18. 58.
    John MacGregor, Ragged Schools (1852), 22.Google Scholar
  19. MacGregor was a prominent and colourful figure in the Ragged School Union, but Dickens had not yet met him in 1869: which shows how little contact he had with the official side of the Union (Edwin Hodder, John MacGregor, 2nd edn, 1894, 356).Google Scholar
  20. 61.
    Edwin Hodder, Life of Shaftesbury (1886), I, 487: cf III, 298, for his fine encomion on Dickens, despite his semi-paganism (as Shaftesbury regarded it). For Dickens on Shaftesbury, see Speeches, 43, 132; Forster, 194, 540; ‘The Sunday Screw’, HW, 22 June 1850 (MP, 242). On the Band of Hope, or ‘Infant Bonds of Joy’, see BH, VIII, 101; ‘Whole Hogs’ and ‘Frauds on the Fairies’, HW, 23 August 1851, 1 October 1853 (MP, 323, 408) ; OMF, IV, iv, 667.Google Scholar
  21. 62.
    Number-Plan, printed by Ernest Boll, ‘The Plotting of Our Mutual Friend’, Modern Philology, XLII (1944), 96–122. This identification of Charley Hexam’s school has not been noted before; Dr Manning (p 59) wrongly guesses that a National School was intended. The Baptist organ, The Freeman, called it ‘a wretched attempt to caricature a Sunday School’ (Kent, Dickens and Religion, 55–6).CrossRefGoogle Scholar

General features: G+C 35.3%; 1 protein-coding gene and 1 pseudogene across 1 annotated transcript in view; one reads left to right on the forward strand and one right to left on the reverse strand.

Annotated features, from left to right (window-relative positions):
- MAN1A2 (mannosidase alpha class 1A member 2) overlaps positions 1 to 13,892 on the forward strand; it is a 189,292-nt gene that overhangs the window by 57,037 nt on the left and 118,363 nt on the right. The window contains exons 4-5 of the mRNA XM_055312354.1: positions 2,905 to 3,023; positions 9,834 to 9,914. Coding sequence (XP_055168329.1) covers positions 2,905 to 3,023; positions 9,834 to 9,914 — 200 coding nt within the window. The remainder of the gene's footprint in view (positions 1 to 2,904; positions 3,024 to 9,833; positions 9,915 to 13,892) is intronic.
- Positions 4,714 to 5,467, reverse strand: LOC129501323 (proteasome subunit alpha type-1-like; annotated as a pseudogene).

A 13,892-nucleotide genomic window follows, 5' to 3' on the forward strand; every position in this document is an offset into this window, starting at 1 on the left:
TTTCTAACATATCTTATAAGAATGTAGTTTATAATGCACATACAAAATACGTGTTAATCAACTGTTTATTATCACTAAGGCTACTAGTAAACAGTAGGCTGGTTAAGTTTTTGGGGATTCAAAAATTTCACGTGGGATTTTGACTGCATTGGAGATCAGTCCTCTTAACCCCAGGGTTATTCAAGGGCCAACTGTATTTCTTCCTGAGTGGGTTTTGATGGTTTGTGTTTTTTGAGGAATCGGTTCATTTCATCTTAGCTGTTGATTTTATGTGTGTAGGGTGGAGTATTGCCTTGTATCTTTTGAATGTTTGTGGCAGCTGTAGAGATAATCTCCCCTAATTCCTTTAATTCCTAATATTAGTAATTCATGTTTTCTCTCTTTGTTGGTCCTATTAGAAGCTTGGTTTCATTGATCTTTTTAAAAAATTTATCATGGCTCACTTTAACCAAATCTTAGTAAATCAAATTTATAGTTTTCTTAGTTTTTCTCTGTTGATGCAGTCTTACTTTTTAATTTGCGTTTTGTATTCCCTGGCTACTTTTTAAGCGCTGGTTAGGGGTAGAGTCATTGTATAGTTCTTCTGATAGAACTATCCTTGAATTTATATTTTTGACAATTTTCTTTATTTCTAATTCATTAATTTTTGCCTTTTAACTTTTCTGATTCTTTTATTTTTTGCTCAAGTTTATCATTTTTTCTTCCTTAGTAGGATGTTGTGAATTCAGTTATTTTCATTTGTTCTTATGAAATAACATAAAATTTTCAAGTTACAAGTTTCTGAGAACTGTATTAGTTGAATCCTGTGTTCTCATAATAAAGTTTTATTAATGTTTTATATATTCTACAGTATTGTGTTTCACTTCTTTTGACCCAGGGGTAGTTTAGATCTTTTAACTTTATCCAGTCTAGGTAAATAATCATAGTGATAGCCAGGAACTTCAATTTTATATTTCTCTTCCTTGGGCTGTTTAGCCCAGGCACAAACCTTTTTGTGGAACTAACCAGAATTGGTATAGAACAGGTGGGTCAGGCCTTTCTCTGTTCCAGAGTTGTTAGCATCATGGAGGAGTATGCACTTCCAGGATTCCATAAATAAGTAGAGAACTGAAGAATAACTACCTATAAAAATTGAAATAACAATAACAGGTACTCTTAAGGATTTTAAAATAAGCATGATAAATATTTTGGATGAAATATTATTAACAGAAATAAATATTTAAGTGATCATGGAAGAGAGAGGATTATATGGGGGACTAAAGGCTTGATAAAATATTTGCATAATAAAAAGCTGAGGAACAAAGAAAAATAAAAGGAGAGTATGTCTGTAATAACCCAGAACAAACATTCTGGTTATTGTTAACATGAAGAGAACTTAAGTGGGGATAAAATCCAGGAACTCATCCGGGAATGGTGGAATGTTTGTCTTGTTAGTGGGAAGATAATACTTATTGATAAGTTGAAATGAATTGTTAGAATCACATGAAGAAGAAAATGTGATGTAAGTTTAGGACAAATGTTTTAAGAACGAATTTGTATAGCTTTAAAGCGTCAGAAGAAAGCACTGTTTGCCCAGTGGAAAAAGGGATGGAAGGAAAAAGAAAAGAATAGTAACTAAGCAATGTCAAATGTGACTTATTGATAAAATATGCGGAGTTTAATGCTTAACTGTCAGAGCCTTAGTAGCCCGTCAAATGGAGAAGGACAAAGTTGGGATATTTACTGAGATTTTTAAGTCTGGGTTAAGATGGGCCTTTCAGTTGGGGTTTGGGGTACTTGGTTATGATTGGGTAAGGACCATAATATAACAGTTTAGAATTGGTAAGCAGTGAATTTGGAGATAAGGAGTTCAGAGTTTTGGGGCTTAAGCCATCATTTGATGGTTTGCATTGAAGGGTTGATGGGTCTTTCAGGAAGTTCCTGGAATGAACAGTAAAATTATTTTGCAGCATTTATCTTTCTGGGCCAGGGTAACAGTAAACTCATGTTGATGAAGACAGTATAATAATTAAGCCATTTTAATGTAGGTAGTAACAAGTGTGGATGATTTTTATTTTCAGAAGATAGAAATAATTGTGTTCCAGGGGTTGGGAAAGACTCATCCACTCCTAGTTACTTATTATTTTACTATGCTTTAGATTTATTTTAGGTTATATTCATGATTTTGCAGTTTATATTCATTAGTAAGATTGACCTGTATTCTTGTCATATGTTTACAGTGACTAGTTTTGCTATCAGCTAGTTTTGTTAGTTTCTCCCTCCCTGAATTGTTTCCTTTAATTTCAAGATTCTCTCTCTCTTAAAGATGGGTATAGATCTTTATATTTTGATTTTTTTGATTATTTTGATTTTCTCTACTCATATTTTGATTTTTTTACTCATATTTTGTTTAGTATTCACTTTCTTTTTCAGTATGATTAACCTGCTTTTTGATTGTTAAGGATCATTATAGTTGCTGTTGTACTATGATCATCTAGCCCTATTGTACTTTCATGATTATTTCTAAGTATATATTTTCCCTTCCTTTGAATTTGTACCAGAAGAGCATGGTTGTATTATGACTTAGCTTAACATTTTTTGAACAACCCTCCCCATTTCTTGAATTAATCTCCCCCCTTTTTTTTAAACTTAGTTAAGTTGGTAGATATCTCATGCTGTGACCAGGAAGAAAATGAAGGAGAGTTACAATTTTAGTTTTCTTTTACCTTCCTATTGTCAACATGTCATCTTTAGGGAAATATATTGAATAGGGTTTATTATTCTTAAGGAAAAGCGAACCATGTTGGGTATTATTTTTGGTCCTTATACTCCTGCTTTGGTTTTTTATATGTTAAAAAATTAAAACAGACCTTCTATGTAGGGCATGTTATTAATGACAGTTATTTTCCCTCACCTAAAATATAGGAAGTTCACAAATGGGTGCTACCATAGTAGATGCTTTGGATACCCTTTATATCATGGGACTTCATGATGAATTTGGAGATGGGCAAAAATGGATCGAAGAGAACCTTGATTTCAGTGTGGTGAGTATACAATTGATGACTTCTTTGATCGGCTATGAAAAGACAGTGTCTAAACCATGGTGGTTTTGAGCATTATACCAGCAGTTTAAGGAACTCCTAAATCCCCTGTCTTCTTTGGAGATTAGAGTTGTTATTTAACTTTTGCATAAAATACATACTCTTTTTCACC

22. 66.
    Eleanor E. Christian, ‘Recollections of Dickens’, Temple Bar, LXXXII (1888), 482.Google Scholar
  23. 73.
    Edwin Chadwick, Two Papers submitted to the [Newcastle] Commission (1862), 6.Google Scholar
  24. 74.
    C. P. Snow, Science and Government, 1961, 66.Google Scholar

Copyright information

© Philip Collins 1963

Authors and Affiliations

  • Philip Collins
    • 1
  1. 1.University of LeicesterUK